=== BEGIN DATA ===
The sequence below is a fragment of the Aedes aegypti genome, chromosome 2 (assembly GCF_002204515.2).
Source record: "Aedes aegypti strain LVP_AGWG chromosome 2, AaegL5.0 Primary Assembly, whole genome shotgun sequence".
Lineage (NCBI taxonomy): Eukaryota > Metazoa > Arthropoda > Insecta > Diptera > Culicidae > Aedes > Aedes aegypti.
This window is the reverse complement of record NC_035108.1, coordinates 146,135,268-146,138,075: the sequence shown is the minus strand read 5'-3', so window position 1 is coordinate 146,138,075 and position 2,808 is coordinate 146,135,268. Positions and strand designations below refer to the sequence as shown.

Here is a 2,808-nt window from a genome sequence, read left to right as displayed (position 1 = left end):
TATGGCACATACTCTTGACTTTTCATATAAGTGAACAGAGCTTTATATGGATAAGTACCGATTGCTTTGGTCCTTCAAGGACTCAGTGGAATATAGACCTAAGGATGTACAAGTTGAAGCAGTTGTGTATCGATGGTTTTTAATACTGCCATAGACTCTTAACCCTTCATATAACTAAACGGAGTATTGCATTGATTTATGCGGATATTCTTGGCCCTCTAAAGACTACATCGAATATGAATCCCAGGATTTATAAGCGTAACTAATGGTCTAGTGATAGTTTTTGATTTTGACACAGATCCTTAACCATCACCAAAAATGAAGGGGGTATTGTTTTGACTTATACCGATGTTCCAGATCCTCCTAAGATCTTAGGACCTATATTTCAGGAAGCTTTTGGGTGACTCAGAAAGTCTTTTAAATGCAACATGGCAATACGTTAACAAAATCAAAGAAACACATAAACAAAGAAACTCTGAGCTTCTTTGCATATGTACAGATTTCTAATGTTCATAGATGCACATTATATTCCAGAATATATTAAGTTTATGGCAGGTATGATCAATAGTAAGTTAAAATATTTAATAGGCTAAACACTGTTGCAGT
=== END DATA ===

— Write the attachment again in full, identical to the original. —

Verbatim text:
The sequence below is a fragment of the Aedes aegypti genome, chromosome 2 (assembly GCF_002204515.2).
Source record: "Aedes aegypti strain LVP_AGWG chromosome 2, AaegL5.0 Primary Assembly, whole genome shotgun sequence".
Lineage (NCBI taxonomy): Eukaryota > Metazoa > Arthropoda > Insecta > Diptera > Culicidae > Aedes > Aedes aegypti.
This window is the reverse complement of record NC_035108.1, coordinates 146,135,268-146,138,075: the sequence shown is the minus strand read 5'-3', so window position 1 is coordinate 146,138,075 and position 2,808 is coordinate 146,135,268. Positions and strand designations below refer to the sequence as shown.

Here is a 2,808-nt window from a genome sequence, read left to right as displayed (position 1 = left end):
TATGGCACATACTCTTGACTTTTCATATAAGTGAACAGAGCTTTATATGGATAAGTACCGATTGCTTTGGTCCTTCAAGGACTCAGTGGAATATAGACCTAAGGATGTACAAGTTGAAGCAGTTGTGTATCGATGGTTTTTAATACTGCCATAGACTCTTAACCCTTCATATAACTAAACGGAGTATTGCATTGATTTATGCGGATATTCTTGGCCCTCTAAAGACTACATCGAATATGAATCCCAGGATTTATAAGCGTAACTAATGGTCTAGTGATAGTTTTTGATTTTGACACAGATCCTTAACCATCACCAAAAATGAAGGGGGTATTGTTTTGACTTATACCGATGTTCCAGATCCTCCTAAGATCTTAGGACCTATATTTCAGGAAGCTTTTGGGTGACTCAGAAAGTCTTTTAAATGCAACATGGCAATACGTTAACAAAATCAAAGAAACACATAAACAAAGAAACTCTGAGCTTCTTTGCATATGTACAGATTTCTAATGTTCATAGATGCACATTATATTCCAGAATATATTAAGTTTATGGCAGGTATGATCAATAGTAAGTTAAAATATTTAATAGGCTAAACACTGTTGCAGT